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Women's secret bank accounts spur quiet revolution

Women's secret bank accounts spur quiet revolution

Author: Meenakshi Shedde
Publication: The Times of India
Date: May 12, 2002

It is quite normal for women, especially in rural areas, to have some secret money stashed away, says Chetna Gala Sinha. "In our Mahila Bank, many of the women have secret accounts. It's a little like a Swiss bank. After the weekly haat, when they sell vegetables, eggs or goats, they don't reveal their entire earnings to the family. They keep some of it with friends or the savkar (moneylender), or more frequently, in their accounts with us." Ms Sinha was recently in the city to deliver a lecture at Mani Bhavan on the role of micro-finance in empowering rural women.

Whenever the subject of successful micro-finance and rural banking comes up, the Grameen Bank of Bangladesh is usually the one hogging the headlines. But a meeting with Ms Sinha, women's activist and chairperson of the Mann Deshi Mahila Sahakari Bank Ltd (Mahila Bank for short) in Mhaswad, Satara district, underlines how successful micro-finance projects are going under-recognised in our own backyard. Small loans have helped rural women to conduct business, acquire property rights, break caste barriers and play key roles as panchayat members.

They have come a long way. The Mahila Bank's original application for a licence was initially rejected by the Reserve Bank of India because the women were illiterate. But when officials saw how the women could snappily calculate interest despite their illiteracy, they relented. The Mahila Bank today has more than 2,000 members with a share holding of Rs 24 lakhs and a loan recovery rate of 98 per cent. Besides, there are more than 60 self-help groups across 125 villages, with a share holding of Rs 28 lakhs. According to Ms Sinha, they have a loan recovery rate of 100 per cent.

"Our project was inspired by the Chhatra Yuva Sangharsh Vahini established by Jayaprakash Narayan in 1977," Ms Sinha begins. "Under the land to the tiller movement in Bodh Gaya, Bihar, women became co-owners of the land acquired." Ms Sinha and fellow activists realised that before they could uplift the women through improved health and education, they had first to tackle the migration from the drought-prone areas of Satara.

"Money is power," says Ms Sinha, who is also president of the Mann Vikas Samajik Sanstha (MVSS) in Mhaswad, Mann Taluka (population 14 lakhs) in Satara. So, inspired by the example of the women's bank run by the Self Employed Women's Association (SEWA), generating assets for women living below the poverty line became a priority.

That's how the women were encouraged to save and form self-help groups in 1999, with support from the Association of India's Development Programme.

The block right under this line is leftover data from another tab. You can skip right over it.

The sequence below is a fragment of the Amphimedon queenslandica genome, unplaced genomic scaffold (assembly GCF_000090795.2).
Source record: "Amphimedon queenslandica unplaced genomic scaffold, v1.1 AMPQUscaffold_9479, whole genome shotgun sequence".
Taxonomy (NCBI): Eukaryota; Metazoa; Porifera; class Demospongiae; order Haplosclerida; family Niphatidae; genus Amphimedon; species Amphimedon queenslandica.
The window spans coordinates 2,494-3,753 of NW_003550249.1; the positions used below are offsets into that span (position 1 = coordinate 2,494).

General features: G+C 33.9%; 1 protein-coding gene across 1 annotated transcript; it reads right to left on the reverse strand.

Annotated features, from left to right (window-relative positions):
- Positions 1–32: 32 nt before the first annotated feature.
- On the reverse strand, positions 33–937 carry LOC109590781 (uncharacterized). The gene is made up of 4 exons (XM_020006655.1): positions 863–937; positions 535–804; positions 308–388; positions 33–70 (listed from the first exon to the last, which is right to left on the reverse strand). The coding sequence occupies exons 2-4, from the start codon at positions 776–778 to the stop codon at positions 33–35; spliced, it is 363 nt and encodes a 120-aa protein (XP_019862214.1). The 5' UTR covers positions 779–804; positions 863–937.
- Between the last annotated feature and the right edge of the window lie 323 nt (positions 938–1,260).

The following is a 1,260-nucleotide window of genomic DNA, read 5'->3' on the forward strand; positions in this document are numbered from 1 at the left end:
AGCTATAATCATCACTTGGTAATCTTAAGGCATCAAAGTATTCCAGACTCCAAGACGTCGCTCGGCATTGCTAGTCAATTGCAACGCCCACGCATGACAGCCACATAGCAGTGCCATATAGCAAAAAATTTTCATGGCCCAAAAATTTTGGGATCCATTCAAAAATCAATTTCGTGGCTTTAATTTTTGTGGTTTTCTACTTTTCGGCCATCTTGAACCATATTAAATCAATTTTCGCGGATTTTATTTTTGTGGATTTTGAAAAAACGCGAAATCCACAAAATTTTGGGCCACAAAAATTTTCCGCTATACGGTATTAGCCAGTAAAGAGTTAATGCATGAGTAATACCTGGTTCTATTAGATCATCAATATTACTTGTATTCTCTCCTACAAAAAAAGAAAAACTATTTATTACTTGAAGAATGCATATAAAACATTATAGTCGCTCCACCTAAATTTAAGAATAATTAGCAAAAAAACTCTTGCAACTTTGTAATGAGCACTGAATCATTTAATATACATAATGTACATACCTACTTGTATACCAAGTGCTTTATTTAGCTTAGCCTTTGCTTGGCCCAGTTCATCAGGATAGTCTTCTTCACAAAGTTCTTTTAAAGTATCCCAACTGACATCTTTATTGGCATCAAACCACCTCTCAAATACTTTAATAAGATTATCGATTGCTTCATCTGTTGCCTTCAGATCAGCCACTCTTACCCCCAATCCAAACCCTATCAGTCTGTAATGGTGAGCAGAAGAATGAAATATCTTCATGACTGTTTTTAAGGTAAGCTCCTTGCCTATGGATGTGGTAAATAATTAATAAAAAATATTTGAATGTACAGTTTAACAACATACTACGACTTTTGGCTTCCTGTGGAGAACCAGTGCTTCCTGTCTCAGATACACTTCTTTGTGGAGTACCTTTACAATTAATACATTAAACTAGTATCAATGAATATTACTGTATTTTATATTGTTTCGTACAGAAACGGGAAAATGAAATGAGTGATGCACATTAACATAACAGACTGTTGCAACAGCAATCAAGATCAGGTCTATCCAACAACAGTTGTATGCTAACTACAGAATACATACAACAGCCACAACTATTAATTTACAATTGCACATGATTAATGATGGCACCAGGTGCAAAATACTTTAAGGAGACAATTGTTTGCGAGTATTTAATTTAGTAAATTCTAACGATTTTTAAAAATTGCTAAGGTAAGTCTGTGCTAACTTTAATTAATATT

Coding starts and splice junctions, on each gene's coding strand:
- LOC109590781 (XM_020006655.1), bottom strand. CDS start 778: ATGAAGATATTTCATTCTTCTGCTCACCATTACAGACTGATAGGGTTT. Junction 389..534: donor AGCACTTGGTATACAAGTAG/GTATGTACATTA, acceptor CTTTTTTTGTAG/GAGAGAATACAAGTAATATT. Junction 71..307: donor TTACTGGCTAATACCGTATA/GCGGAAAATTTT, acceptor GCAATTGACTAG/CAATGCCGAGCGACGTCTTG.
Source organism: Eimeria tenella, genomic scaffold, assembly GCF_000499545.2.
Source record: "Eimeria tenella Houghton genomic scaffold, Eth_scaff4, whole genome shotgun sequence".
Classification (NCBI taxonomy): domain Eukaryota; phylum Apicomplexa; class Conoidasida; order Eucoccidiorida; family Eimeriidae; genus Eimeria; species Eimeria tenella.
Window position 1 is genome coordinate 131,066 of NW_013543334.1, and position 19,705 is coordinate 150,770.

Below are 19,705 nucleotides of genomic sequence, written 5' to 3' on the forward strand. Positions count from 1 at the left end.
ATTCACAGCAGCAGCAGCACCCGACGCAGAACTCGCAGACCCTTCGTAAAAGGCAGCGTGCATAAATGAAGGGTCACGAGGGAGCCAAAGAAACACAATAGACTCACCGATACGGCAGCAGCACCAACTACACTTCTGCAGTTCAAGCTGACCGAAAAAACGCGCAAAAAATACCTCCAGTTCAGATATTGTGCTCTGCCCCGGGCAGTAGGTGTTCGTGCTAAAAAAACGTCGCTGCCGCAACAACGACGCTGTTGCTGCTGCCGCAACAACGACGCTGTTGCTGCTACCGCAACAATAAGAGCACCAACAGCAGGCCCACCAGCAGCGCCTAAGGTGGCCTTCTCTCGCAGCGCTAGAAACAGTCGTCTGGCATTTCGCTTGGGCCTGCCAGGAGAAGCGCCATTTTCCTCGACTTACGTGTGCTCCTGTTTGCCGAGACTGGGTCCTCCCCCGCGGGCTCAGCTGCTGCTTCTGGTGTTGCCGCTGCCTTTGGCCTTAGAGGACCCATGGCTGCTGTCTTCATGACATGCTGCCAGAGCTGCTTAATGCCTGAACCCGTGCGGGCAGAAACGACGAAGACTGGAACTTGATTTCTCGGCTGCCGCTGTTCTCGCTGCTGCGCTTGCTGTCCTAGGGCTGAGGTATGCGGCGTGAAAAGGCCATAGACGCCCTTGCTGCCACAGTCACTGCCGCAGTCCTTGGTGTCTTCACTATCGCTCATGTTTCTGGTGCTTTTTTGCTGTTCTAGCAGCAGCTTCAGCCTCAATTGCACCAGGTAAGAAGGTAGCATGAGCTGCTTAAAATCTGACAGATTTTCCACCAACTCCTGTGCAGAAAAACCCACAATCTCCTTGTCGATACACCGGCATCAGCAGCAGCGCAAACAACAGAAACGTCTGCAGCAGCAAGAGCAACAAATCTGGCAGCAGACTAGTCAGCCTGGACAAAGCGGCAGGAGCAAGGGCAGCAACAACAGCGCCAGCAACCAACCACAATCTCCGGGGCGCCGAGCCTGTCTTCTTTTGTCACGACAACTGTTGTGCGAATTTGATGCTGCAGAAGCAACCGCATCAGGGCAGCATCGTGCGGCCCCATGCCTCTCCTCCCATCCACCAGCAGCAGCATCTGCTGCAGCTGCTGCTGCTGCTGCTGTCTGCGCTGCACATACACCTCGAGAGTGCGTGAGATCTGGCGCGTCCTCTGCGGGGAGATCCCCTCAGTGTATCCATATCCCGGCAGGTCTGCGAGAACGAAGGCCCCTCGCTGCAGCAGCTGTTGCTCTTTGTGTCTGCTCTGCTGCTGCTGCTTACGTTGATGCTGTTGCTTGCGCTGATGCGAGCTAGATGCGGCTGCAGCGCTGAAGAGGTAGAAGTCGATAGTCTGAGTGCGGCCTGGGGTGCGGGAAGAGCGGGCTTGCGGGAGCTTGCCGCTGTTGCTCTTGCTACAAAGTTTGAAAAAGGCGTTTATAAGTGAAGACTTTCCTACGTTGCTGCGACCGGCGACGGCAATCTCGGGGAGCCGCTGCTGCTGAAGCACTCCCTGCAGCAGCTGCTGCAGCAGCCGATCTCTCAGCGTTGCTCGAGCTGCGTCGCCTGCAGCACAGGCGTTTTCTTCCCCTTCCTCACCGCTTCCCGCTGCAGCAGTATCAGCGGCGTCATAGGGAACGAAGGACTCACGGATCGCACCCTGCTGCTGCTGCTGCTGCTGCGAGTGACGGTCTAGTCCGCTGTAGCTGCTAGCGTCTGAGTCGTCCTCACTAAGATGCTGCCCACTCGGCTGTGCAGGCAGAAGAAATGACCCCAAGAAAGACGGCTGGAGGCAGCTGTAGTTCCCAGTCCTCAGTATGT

"When the women came to ask for loans, they needed collateral such as immovable property and two guarantors. It was the perfect occasion for women to ask their husbands to make them coparceners of their land\property," says Ms Sinha. Since women have long been marginalised from the ownership of land or means of production, this move quietly effected a revolution that challenged the patriarchal feudal structure of centuries. The women now have assets in their own names, such as savings bank accounts and property papers. Moreover, they have been given identity cards to make them economically and socially visible.

The self-help groups have taken loans from the Mahila Bank to buy cows and buffaloes and formed 14 Mahila diaries. Marginal women farmers can thus earn a regular income, while landless women labourers can buy sheep and goats on credit.

The MVSS and bank especially encourage Other Backward Caste women with subsidised micro-loans as well.

"Typically, it is non-Brahmin women who take greater initiative than Brahmin women," Ms Sinha reflects. In the case of self-help groups, Mahila Bank loans are given on the advice of the entire group. Hence upper-caste women who may want to take loans from the bank must first seek approval from the group, which usually consists of lower caste women, and this dramatically influences the power structure.

Now, when there are village functions, self-help group leaders are usually invited, irrespective of their caste.

"Women like to empower themselves in the process of empowering the community," Ms Sinha observes. Accordingly, the MVSS has also conducted orientation programmes for women panchayat members in Mann, Satara, Phaltan, Patan, Karad and elsewhere. The project has received various awards, including the Vasantrao Naik Krishi Sansthan Award, the Jyotiba Phule Samajik Sanskrutik Pratishthan Award and the Ashoka Innovators award.

No wonder the self-help groups are making rapid strides. In Mane Wadi village, nothing was done about the drinking water problem for years.

The self-help group went to Satara, organised a dharna in front of the collector's office and negotiated with the local MP until a water supply scheme was set up. Soon after, women candidates in the panchayat elections were elected unopposed.

Who would have imagined that something which started so innocuously with kanda, batata, sheep and goats, could take women this far?

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